Joining the red carpet premiere of Luce were actors Marsha Stephanie Blake, Naomi Watts, screenwriter J.C. Lee, and director Julius Onah.The cast spoke about challenging experiences with teachers of their own, and the ways in which they connected to the role they play in the film.
How did you and Julius Onah come to work together on this project?
J.C. Lee: “Julius and I got partnered to work together on Imagine. Julius had read my play and in the pitch meeting, he [kept saying] this play, I love this play. And I kept thinking, does this guy even want to do this movie? He keeps talking about this play. And then he spent the next three years basically hounding me and trying to make this a film and I was like no dude I’ve seen so many plays that turn into bad movies and at a certain point Julius was like: ‘what if I take a crack at it?’ And then he did and then it was incredible and we just started collaborating back and forth. We established a really clear working vocabulary— there’s a lot of trust between us. What’s beautiful about a project like this is how complicated it is. You need to work with people you can trust, who understand the vision and who are trying to make the complicated, beautiful story that you’re interested in making.”
For you, what is an essential factor in accepting a role in a film or series?
Marsha Stephanie Blake: “If I read the material and right away I have an emotional reaction, like highly emotional, truly emotional. It’s more internal than anything else and that’s when I say this is something I feel like I want to do. Also if I’m scared about doing it, if the character actually scares me that makes it something that I think I should push myself to get past, the fear. That’s a big part of it actually.”
What was the personal connection you had with the character you play?
Marsha Stephanie Blake: “I have been exposed to mental illness in my family in a way that’s not quite as extreme as Rosemary’s. When you’re doing research, you’re pulling from all over the place. You’re pulling from personal experience, you’re pulling from everything else you’re reading. I spoke to doctors, I watched videos. I did a lot of research because I wanted to get it right or as right as I could get it. Not only in portraying someone with mental illness, but that I’m honoring people with mental illness and that I’m not exploiting in my portrayal. So I pulled from a lot of places.”
Naomi Watts: “I connected with the story most importantly. I heard that Octavia was already attached to it and that made me instantly read it. And when I got to read it, it just blew me away. So dynamic, so highly charged with so many different, important themes that felt very relevant and I loved that the characters were all flawed and complicated. I loved the shifting of judgment and who we’re backing. No one is a monster or an angel; we’re all flawed. We’re all capable of behaving badly or making mistakes and I love that it’s all open for your interpretation and that the audience has to participate in a really active way.”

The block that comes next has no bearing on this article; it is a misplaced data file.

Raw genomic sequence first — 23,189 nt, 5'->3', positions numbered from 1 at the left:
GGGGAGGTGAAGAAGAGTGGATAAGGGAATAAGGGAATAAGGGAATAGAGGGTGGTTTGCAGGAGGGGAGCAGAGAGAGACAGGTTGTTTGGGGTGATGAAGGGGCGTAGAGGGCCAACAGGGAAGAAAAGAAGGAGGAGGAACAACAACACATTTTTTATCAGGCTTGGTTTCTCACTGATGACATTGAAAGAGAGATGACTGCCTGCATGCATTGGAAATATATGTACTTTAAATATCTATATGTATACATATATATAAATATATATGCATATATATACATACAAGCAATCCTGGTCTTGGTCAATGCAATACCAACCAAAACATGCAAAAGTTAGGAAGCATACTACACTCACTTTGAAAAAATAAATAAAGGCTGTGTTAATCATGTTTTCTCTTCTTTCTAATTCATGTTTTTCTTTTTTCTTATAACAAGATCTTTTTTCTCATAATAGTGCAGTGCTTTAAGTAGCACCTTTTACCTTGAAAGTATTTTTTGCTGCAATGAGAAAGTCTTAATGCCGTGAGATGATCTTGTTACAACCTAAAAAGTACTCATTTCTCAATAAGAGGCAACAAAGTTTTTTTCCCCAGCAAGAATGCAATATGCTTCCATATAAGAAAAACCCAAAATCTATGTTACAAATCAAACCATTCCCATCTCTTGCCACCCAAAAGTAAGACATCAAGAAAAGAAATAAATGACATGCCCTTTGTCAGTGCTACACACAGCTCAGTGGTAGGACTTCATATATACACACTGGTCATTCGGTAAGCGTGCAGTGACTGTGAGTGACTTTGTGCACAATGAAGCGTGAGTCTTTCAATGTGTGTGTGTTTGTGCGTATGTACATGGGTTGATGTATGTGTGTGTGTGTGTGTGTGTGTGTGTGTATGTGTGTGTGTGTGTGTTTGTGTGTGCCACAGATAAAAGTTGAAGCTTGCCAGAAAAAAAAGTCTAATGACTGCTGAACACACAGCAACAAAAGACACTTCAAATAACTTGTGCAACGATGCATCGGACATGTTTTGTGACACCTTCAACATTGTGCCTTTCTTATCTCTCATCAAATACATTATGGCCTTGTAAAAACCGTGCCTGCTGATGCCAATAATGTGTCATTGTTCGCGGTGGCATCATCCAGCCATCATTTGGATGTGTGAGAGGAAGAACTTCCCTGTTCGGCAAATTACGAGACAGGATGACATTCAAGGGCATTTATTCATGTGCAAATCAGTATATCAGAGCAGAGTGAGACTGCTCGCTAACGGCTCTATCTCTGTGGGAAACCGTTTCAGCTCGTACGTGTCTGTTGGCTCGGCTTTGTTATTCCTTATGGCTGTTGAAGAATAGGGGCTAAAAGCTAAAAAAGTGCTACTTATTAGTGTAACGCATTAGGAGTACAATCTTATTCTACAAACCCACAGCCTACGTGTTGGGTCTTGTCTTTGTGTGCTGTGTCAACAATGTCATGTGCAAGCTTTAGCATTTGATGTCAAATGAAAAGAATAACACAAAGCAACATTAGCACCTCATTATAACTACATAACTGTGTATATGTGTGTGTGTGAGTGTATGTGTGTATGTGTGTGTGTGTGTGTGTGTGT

What elements from the play were important to preserve when transferring the script to film?
Julius Onah: “The most important thing to me was the integrity of the questions that the play was asking. This is a play that never was didactic, that never was prescriptive. I think it was really about what Jason created. He took these complicated people and by extension of that these complicated issues, and as opposed to trying to hand the audience the answer, he said no this is about what you think, this is about what you believe. And that was always my guiding principle in the adaptation, both from the writing stage and from directing on set, making sure the actors were never over indicating. There was a phenomenal group of actors as well so they didn’t actually do that but sometimes you just want to be careful with that. And also the editorial component of it. So all of those things came together to help preserve the integrity of the play and make the movie what it was.”
Can you tell us about a time when a teacher challenged you?
Naomi Watts: “I think that’s why ultimately I tend to back Harriet, Octavia’s character, because we have these fantasies that your children are going to have an amazing relationship with their teacher that will have an enormous impact in their life. And I do remember having one or two great teachers. Unfortunately, I didn’t have that school experience where I was in one place for one time so I didn’t get that kind of luxury, but I do remember some teachers that were hard on me and gave me tough love experiences, but in retrospect I can see what they were trying to do particularly with my acting teachers.”
Marsha Stephanie Blake: “You know what, I invited my teacher but she was on her way to Vegas and I was like Mrs. Hunter, you [should] come to this movie I’m in. She usually comes to my premieres. She was my 7th, 8th, and 9th grade teacher, English, beautiful woman. I mean, I think we were all attracted to her because she was just physically beautiful and had the best clothes ever but also she was just one of those people who saw potential in everyone and she pushed us and she made us believe that we could do anything. And it wasn’t just a few of us, it was our entire class, we were just in love with our teacher and it was great that we had her. She was our homeroom teacher for a good three years and to this day we’re all friends with her on Facebook and we try to hang out with her as much as we can. She doesn’t have any kids of her own so we are her kids.”
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